Harness has made a name for itself creating tools like continuous delivery (CD) for software engineers to give them the kind of power that has been traditionally reserved for companies with large engineering teams like Google, Facebook and Netflix. Today, the company announced it has acquired Drone.io, an open source continuous integration (CI) company, marking the company’s first steps into open source, as well as its first acquisition.
The companies did not share the purchase price.
“Drone is a continuous integration software. It helps developers to continuously build, test and deploy their code. The project was started in 2012, and it was the first cloud native, container native continuous integration solution on the market, and we open sourced it,” company co- founder Brad Rydzewski told TechCrunch.
Drone delivers pipeline configuration information as code in a Docker container. Image: Drone.io
While Harness had previously lacked a CI tool to go with its continuous delivery tooling, founder and CEO Jyoti Bansal said this was less about filling in a hole than expanding the current platform.
“I would call it an expansion of our vision and where we were going. As you and I have talked in the past, the mission of Harness is to be a next generation software delivery platform for everyone,” he said. He added that buying Drone had a lot of upside.”It’s all of those things — the size of the open source community, the simplicity of the product — and it [made sense], for Harness and Drone to come together and bring this integrated CI/CD to the market.”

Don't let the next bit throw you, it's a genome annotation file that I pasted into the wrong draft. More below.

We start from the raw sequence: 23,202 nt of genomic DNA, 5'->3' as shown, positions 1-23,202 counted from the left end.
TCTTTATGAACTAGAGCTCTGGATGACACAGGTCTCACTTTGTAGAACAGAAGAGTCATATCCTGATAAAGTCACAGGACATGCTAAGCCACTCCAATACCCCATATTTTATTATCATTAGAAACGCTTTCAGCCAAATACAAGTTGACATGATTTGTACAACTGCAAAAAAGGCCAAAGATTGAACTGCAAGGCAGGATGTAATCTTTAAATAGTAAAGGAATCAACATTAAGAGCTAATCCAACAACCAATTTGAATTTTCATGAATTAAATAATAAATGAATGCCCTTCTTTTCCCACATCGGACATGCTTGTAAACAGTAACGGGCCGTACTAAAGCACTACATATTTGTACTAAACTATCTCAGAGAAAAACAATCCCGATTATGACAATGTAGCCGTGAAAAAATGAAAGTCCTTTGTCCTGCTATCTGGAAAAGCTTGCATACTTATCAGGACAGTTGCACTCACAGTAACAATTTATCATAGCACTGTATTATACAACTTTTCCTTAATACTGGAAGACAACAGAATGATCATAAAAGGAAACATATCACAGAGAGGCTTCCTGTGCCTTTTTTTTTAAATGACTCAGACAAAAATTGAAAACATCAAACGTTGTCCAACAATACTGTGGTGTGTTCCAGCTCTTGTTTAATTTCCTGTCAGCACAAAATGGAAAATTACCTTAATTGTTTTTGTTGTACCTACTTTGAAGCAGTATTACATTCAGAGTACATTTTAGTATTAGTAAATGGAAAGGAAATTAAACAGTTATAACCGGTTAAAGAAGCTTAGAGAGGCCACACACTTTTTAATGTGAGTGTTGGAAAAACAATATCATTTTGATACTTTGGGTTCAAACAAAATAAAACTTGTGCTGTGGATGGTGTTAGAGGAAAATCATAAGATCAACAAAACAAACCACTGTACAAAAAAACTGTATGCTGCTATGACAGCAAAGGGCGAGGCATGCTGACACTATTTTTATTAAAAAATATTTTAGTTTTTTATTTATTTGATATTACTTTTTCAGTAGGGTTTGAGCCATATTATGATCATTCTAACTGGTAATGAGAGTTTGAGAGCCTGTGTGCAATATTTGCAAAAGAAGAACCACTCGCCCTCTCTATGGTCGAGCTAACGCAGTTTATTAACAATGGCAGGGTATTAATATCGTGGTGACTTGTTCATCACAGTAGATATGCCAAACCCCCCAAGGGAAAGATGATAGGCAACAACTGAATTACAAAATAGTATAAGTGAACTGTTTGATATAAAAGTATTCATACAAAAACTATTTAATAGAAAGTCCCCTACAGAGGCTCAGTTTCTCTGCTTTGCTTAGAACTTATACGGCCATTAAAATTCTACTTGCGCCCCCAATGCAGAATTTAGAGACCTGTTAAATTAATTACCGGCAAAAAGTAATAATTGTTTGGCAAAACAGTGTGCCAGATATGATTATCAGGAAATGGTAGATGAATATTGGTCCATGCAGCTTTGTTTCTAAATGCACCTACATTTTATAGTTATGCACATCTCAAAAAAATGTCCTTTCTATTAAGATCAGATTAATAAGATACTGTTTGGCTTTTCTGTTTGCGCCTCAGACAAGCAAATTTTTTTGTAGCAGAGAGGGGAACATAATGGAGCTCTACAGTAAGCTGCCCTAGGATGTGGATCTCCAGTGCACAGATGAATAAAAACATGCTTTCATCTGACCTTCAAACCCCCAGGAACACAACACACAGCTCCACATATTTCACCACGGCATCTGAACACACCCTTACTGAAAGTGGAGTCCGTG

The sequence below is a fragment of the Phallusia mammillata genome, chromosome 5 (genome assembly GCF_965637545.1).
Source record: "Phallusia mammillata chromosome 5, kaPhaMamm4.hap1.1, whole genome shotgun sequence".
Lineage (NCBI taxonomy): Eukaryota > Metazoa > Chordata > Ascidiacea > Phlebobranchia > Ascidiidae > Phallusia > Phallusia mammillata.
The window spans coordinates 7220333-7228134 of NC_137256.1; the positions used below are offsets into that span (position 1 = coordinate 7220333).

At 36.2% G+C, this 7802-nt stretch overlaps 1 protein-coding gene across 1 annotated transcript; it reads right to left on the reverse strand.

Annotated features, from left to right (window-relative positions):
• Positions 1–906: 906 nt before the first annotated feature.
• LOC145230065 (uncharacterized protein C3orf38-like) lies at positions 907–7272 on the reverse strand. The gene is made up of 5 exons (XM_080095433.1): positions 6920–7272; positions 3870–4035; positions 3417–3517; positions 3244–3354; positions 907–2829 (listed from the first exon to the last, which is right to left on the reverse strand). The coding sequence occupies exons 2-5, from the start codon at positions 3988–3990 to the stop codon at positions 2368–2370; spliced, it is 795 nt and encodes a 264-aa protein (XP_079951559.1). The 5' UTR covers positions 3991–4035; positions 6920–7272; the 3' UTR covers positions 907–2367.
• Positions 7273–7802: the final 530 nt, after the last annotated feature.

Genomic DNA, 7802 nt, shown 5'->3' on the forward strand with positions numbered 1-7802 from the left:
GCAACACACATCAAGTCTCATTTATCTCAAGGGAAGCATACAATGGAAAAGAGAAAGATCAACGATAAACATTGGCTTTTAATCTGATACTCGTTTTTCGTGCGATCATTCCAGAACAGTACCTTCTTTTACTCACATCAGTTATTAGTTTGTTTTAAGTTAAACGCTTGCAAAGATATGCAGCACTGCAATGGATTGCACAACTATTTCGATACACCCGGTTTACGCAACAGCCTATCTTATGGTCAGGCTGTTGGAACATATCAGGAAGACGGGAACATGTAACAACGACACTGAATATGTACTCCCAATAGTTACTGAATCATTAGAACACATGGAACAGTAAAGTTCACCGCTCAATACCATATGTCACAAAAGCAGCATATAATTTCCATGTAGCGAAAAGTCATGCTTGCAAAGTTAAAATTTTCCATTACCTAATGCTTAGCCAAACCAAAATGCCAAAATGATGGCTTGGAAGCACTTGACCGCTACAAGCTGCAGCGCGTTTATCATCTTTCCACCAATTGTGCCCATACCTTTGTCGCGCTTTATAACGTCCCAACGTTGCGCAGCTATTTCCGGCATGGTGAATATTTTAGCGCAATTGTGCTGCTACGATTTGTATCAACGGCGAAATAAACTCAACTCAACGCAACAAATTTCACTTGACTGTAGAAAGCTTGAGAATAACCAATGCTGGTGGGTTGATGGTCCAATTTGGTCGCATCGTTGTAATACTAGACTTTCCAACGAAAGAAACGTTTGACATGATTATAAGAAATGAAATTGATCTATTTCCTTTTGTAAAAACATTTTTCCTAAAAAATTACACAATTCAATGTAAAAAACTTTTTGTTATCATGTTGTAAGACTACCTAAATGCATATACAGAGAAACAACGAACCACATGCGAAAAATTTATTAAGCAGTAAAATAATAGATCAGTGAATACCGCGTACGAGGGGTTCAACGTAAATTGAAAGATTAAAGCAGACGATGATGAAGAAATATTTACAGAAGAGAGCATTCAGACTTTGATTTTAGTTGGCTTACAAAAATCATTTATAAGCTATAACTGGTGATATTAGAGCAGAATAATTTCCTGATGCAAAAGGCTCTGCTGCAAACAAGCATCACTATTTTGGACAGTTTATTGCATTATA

While this is Harness’ first foray into open source, Bansal says it’s just the starting point and they want to embrace open source as a company moving forward. “We are committed togetting more and more involved in open source and actually making even more parts of Harness, our original products, open source over time as well,” he said.
For Drone community members who might be concerned about the acquisition, Bansal said he was “100% committed” to continuing to support the open source Drone product. In fact, Rydzewski said he wanted to team with Harness because he felt he could do so much more with them than he could have done continuing as a stand-alone company.
“Drone was a growing community, a growing project and a growing business. It really came down to I think the timing being right and wanting to partner with a company like Harness to build the future. Drone laid a lot of the groundwork, but it’s a matter of taking it to the next level,” he said.
Bansal says that Harness intends to also offer a commercial version of Drone with some enterprise features on the Harness platform, even while continuing to support the open source side of it.
Drone was founded in 2012. The only money it raised was $28,000 when it participated in the Alchemist Accelerator in 2013, according to Crunchbase data. The deal has closed and Rydzewski has joined the Harness team,
Drone deployment of sterile mosquitoes could accelerate efforts to control their populations and reduce insect-borne disease, according to a proof of concept experiment by a multi-institutional research team. The improved technique could save thousands of lives.